Incisures of Schmidt Lanterman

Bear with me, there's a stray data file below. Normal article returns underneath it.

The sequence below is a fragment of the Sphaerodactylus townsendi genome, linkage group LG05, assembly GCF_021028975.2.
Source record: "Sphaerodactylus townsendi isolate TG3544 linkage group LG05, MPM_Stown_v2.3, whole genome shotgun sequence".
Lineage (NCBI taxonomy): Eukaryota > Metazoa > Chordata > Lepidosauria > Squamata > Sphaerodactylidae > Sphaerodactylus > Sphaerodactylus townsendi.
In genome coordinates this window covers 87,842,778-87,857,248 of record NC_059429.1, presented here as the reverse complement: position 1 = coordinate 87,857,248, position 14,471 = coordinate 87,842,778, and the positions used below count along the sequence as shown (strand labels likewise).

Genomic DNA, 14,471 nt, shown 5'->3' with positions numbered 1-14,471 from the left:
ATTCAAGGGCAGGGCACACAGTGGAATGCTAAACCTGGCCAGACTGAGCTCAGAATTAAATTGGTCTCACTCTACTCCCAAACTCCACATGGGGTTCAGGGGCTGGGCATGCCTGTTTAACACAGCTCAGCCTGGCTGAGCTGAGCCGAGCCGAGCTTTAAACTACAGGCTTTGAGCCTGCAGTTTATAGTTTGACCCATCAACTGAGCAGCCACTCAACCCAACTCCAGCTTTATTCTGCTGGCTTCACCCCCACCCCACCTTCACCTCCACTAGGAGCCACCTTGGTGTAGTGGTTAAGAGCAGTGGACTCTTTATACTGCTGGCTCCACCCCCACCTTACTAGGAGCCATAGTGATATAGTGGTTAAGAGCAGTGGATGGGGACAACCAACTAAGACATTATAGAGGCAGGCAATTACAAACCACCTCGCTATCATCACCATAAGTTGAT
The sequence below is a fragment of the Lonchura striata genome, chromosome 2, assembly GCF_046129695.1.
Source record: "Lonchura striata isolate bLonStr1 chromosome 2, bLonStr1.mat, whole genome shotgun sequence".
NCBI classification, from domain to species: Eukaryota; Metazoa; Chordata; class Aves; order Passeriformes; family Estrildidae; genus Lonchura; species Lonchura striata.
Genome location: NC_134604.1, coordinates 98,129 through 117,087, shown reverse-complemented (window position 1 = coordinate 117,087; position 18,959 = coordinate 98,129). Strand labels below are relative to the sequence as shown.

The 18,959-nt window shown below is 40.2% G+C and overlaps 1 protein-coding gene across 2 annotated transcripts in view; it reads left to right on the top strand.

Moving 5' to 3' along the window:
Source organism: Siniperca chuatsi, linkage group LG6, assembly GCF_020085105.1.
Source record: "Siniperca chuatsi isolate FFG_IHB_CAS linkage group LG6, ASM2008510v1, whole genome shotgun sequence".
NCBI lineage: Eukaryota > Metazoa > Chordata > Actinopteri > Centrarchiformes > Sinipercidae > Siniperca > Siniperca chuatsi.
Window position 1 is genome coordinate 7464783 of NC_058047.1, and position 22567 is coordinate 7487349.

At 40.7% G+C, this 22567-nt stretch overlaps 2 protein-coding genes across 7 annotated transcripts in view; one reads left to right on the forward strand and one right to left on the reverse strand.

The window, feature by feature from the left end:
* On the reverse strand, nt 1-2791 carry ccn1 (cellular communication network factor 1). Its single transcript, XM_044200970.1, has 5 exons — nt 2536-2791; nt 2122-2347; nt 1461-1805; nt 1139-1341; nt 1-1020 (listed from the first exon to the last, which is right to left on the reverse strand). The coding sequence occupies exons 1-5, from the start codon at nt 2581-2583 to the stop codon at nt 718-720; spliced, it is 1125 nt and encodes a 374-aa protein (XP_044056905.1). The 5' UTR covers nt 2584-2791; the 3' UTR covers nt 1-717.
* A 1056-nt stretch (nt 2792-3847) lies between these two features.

With the light microscope oblique clefts can often be seen in the myelin sheath (Fig. 1.17). These clefts are called the Schmidt Lanterman clefts. Many workers have considered these clefts to be artefacts. However, EM studies show the clefts to be areas where adjoining layers of Schwann cell plasma membrane (forming the myelin sheath) have failed to fuse (Fig. 1.18) leaving (i) a layer of Schwann cell cytoplasm that passes spirally around the axon in the position of the period line; and (ii) a spiral space through which the perineural space communicates with the periaxonal space in the position of the intraperiod line. This space provides a path for passage of substances into the myelin sheath and axon, from the space around the nerve fibre. The clefts enlarge greatly when a nerve fibre undergoes Wallerian degeneration.
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